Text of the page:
Hexadecimal Notation

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Hexadecimal Notation is an alphanumeric symbolic representation shorthand or symbolic system. It is the default standard used throughout Charted Space.

Description (Specifications)[edit]

In Hexadecimal Notation, the digits 0 through 9 are represented by the common arabic numbers: the digits 10 through 15 are represented by the letters A through F. The highest single digit in base 16 notation is 15 (F).


Letter Values: Traveller makes extensive use of hexadecimal notation; the letters A through F are used to represent the values 10 through 15 in the base 16 number system. The use of hexadecimal notation allows the presence of a single digit or character to represent a number value greater than 9. The result is greater utility in situations where only a single digit place is available. For example, in the universal personality profile, each of the six personal characteristics is allocated only one place; the letters which represent values greater than 9 can easily fit into those positions.

In many instances, values even beyond 15 (F) are called for. For example, when the number of batteries available on a ship exceeds 15, number values must be assigned to letters higher than F. The following table indicates the corresponding values and letters used in this supplement. Because the letter I and the letter 0 can be confused with the number 1 and the number 0, they are omitted. Using this table, values up to 33 (Z=33) can be expressed.

In cases where values greater than 33 are called for, it is possible to redefine letters toward the end of the alphabet as necessary. Within this supplement, such redefinitions are shown in the universal ship profile. For example, if it is necessary to express the values 40 and 50 when showing the number of batteries, the USP will show (Y=40 & Z=50) to indicate the redefinition of those particular letters. All non-redefined letters in the USP remain as shown on the table below. . [1]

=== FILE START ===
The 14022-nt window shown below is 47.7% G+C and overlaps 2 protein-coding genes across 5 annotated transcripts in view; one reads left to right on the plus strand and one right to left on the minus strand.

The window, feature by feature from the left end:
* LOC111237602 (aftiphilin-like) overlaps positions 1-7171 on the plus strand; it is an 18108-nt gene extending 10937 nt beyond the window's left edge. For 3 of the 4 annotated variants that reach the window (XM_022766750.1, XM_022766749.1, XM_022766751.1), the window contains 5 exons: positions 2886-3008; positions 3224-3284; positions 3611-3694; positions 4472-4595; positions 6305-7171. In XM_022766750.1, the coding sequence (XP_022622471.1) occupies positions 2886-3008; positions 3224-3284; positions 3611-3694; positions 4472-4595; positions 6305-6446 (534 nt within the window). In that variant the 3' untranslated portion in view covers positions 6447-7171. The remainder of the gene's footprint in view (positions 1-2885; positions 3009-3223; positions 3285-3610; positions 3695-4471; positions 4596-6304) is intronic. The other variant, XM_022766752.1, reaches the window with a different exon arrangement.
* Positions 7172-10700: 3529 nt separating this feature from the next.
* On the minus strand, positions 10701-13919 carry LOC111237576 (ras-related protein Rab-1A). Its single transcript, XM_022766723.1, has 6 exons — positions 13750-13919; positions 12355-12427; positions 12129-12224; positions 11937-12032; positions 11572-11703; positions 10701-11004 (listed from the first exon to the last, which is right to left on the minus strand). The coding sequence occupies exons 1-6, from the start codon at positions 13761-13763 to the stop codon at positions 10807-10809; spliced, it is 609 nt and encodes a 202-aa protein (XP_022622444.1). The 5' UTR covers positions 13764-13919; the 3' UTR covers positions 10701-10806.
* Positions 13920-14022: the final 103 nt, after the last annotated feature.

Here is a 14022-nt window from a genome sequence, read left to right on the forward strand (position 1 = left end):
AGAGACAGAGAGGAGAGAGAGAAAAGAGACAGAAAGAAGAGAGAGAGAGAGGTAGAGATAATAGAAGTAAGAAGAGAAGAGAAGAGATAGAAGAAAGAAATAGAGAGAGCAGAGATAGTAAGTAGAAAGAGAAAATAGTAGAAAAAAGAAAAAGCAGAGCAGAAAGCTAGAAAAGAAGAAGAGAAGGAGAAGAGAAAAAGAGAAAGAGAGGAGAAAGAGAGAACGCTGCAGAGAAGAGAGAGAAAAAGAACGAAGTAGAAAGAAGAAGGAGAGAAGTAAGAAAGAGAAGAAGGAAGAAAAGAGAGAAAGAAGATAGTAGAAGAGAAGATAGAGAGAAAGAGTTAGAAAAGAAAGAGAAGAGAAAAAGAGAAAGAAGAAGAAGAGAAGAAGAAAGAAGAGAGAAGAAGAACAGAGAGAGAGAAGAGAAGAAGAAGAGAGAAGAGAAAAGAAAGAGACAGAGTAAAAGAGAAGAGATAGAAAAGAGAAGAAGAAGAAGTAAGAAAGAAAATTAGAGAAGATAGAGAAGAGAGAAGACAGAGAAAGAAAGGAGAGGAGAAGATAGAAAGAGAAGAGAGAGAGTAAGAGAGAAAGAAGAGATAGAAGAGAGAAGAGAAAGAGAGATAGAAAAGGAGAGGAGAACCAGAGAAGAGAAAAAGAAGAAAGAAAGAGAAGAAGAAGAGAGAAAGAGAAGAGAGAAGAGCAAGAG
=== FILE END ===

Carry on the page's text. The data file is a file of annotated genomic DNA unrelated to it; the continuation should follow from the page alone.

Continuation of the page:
T5 Expanded Hexidecimal System[edit]

Note: The expanded system removes the letters "I" and "O" as they resemble numbers.

Expanded Hexidecimal System
# Symbol Remarks
0 0 Standard Indian numeral
1 1 Standard Arabic numeral
2 2 Standard Arabic numeral
3 3 Standard Arabic numeral
4 4 Standard Arabic numeral
5 5 Standard Arabic numeral
6 6 Standard Arabic numeral
7 7 Standard Arabic numeral
8 8 Standard Arabic numeral
9 9 Standard Arabic numeral
10 A Original hexidecimal notation from Classic Traveller.
11 B Original hexidecimal notation from Classic Traveller.
12 C Original hexidecimal notation from Classic Traveller.
13 D Original hexidecimal notation from Classic Traveller.
14 E Original hexidecimal notation from Classic Traveller.
15 F Original hexidecimal notation from Classic Traveller.
16 G Original hexidecimal notation from Classic Traveller.
17 H Expanded hexidecimal notation from T5.
I I Not included. Too much like a 1 (one).
18 J Expanded hexidecimal notation from T5.
19 K Expanded hexidecimal notation from T5.
20 L Expanded hexidecimal notation from T5.
21 M Expanded hexidecimal notation from T5.
22 N Expanded hexidecimal notation from T5.
O O Not included. Too much like a 0 (zero).
23 P Expanded hexidecimal notation from T5.
24 Q Expanded hexidecimal notation from T5.
25 R Expanded hexidecimal notation from T5.
26 S Expanded hexidecimal notation from T5.
27 T Expanded hexidecimal notation from T5.
28 U Expanded hexidecimal notation from T5.
29 V Expanded hexidecimal notation from T5.
30 W Expanded hexidecimal notation from T5.
31 X Expanded hexidecimal notation from T5.
32 Y Expanded hexidecimal notation from T5.
33 Z End of the expanded hexidecimal notation from T5.

History & Background (Dossier)[edit]

Hexadecimal Notation has been part of Traveller since its earliest days in the late 1970's CE.

  • As of 2017 CE, T5, the latest version of Traveller from FFE now uses an expanded hexidecinal system known as E-hex.

References & Contributors (Sources)[edit]

Smallwikipedialogo.png This page uses content from Wikipedia. The original article was at Hexadecimal. The list of authors can be seen in the page history. The text of Wikipedia is available under the Commons Attribution-ShareAlike 3.0 Unported License.

This article was copied or excerpted from the following copyrighted sources and used under license from Far Future Enterprises or by permission of the author.

  1. Timothy B. Brown. Fighting Ships (Game Designers Workshop, 1981), page/s 47.